A regeneration strategy for spinal cord injury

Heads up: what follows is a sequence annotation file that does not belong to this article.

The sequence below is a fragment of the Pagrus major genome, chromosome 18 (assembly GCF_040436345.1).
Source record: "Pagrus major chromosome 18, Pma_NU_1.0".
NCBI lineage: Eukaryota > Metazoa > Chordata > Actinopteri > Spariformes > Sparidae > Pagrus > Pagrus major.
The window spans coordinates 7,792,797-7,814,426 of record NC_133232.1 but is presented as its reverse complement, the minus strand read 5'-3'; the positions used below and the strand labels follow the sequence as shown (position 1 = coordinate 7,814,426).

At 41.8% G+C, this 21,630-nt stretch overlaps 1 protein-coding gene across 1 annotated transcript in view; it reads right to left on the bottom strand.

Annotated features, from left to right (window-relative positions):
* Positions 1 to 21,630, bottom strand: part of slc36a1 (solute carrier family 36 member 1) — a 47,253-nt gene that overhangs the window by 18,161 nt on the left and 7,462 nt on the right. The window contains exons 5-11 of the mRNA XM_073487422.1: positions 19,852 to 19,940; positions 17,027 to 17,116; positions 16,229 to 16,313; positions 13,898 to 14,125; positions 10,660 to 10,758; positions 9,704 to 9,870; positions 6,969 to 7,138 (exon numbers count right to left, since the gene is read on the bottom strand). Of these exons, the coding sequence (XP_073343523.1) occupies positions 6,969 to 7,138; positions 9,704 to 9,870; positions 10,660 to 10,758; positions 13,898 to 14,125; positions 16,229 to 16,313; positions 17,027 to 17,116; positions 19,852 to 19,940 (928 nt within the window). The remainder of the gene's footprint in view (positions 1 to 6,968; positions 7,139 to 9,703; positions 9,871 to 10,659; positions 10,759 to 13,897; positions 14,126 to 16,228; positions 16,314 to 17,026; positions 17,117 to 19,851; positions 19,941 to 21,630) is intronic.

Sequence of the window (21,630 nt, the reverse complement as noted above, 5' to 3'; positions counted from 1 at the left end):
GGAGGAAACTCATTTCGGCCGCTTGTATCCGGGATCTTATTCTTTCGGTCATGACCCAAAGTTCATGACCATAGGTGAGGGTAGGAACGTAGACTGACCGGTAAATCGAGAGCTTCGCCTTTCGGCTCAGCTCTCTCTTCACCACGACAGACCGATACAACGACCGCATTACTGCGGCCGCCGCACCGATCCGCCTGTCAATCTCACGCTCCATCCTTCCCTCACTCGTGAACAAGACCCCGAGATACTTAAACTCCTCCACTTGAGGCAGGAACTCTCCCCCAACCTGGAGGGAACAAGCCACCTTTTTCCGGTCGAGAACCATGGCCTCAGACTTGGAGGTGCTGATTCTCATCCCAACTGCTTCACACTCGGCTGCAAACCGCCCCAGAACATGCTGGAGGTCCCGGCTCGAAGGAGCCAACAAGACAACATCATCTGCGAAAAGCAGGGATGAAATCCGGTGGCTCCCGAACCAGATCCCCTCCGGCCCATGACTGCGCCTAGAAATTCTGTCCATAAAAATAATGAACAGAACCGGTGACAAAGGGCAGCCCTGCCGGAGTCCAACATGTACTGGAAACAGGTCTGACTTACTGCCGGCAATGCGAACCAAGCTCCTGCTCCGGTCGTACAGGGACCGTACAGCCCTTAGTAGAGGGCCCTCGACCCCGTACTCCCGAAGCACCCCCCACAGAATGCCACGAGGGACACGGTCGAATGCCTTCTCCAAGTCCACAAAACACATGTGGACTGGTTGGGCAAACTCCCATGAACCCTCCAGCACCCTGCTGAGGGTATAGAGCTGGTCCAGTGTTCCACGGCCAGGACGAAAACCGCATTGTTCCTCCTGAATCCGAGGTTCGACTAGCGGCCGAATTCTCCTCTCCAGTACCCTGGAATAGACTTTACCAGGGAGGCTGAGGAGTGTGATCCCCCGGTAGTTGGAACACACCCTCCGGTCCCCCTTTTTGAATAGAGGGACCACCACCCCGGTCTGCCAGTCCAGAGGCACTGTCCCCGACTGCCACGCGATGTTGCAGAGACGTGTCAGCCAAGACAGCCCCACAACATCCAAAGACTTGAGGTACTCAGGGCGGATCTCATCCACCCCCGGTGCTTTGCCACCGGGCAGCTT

Sammanfattning: A severe traumatic spinal cord injury (SCI) frequently leads to a devastating and permanent disability. Due to glial scarring and an inhibitory local environment, regrowth of disrupted axons in the injured spinal cord beyond a lesion is obstructed, thus preventing reconnection with neurons at the other side. Many experimental strategies have been presented to limit the damage and improve outcome after SCI, but few options are available for the patient. Neurons in the central nervous system may regenerate using a growth permissive medium, such as peripheral nerve grafts. This capacity has been used to bridge a spinal cord gap by facilitating regeneration of long tracts in the spinal cord through transplanted peripheral nerve grafts, aimed at redirecting the regenerating axons into growth permissive grey matter on the other side of the injury. This principle was demonstrated in 1996, when surgical transplantations combined with adjuvant acidic fibroblastic growth factor (FGF1) led to partial recovery of hind limb function. The aim of this thesis was to develop a reproducible microsurgical method for precise placement of peripheral nerve grafts (PNGs), construct a biodegradable graft holder, assess the effect of controlled delivery of FGF1, evaluate potential regeneration of corticospinal tracts after spinal cord repair and investigate if it is possible to determine the cranial and caudal injury borders in patients with chronic and complete spinal cord injury. Our experiments in the adult rat demonstrate that replacing a section of thoracic spinal cord with a graft holder filled with peripheral nerves induced a spinal cord regeneration of various axonal types, including corticospinal axons. Further, we provide evidence of axonal ingrowth into the caudal spinal cord by anterograde neural pathway tracing and electrophysiological studies. This regeneration induced a functional improvement and robust electrophysiological response in the hind limbs, paced-up by the addition of graded doses of FGF1. The thesis also demonstrates that the cranial and caudal injury borders of patients with thoracic chronic and complete SCI can be diagnosed with high accuracy, which may be important for future diagnosis in spinal cord injury. In conclusion, we present a regeneration strategy for the transected spinal cord, primarily through the use of a biodegradable graft holder filled with individually directed peripheral nerve grafts in combination with FGF1.
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